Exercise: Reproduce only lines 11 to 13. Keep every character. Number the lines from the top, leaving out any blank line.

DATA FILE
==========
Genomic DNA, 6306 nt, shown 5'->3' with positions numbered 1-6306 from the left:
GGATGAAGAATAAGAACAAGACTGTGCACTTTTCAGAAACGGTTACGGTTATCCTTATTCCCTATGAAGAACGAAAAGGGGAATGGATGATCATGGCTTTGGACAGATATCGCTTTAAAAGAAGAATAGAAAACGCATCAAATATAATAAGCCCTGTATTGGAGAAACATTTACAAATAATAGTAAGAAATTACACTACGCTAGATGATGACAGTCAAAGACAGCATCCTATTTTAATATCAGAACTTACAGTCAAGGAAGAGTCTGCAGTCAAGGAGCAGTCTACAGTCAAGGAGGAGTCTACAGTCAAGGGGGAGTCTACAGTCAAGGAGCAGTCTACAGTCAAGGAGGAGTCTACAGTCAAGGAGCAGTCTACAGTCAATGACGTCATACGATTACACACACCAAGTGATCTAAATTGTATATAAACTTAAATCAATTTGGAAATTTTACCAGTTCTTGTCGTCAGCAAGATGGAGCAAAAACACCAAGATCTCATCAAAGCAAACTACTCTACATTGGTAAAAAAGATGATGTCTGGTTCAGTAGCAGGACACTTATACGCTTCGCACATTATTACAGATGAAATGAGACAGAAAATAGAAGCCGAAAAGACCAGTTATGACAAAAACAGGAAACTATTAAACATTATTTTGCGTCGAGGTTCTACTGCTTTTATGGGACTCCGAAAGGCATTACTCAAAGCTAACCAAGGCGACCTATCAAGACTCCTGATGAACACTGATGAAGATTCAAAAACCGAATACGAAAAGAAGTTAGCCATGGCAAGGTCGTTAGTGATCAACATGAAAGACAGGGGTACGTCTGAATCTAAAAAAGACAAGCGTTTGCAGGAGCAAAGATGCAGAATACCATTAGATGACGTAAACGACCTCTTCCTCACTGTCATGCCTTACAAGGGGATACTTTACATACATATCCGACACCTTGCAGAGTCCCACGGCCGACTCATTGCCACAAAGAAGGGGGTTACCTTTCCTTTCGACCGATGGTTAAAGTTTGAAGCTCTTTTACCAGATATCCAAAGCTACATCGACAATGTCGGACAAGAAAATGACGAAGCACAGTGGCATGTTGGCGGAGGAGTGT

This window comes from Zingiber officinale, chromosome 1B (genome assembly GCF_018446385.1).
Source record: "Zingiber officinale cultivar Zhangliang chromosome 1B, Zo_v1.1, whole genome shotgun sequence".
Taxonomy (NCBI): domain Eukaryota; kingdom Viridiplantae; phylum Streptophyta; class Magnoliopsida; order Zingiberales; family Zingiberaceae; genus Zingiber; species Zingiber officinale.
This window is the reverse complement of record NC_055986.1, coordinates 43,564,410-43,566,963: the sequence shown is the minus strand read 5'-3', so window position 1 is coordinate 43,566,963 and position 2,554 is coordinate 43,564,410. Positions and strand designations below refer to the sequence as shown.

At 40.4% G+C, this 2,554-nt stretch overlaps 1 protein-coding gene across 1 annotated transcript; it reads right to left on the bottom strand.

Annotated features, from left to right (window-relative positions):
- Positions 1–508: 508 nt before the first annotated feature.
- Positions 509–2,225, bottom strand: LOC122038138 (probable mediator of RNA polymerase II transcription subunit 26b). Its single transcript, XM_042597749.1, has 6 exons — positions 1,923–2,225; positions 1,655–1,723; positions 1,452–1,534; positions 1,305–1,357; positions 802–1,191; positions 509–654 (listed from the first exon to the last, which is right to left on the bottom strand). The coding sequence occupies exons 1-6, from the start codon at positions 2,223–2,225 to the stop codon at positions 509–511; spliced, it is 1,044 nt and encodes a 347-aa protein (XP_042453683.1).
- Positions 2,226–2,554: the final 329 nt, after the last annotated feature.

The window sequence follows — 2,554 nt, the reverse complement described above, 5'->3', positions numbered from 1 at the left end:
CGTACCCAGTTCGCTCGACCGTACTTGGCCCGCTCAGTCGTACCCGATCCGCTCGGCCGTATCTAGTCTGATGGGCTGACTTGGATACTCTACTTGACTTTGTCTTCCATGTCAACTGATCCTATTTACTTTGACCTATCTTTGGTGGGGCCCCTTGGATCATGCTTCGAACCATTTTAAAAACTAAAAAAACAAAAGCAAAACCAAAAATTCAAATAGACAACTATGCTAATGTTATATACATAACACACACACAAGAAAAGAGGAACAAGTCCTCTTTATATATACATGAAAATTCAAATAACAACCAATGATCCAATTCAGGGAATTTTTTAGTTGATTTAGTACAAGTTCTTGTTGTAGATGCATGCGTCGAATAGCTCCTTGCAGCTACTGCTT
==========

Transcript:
- Positions 2,226–2,554: the final 329 nt, after the last annotated feature.

The window sequence follows — 2,554 nt, the reverse complement described above, 5'->3', positions numbered from 1 at the left end:
CGTACCCAGTTCGCTCGACCGTACTTGGCCCGCTCAGTCGTACCCGATCCGCTCGGCCGTATCTAGTCTGATGGGCTGACTTGGATACTCTACTTGACTTTGTCTTCCATGTCAACTGATCCTATTTACTTTGACCTATCTTTGGTGGGGCCCCTTGGATCATGCTTCGAACCATTTTAAAAACTAAAAAAACAAAAGCAAAACCAAAAATTCAAATAGACAACTATGCTAATGTTATATACATAACACACACACAAGAAAAGAGGAACAAGTCCTCTTTATATATACATGAAAATTCAAATAACAACCAATGATCCAATTCAGGGAATTTTTTAGTTGATTTAGTACAAGTTCTTGTTGTAGATGCATGCGTCGAATAGCTCCTTGCAGCTACTGCTT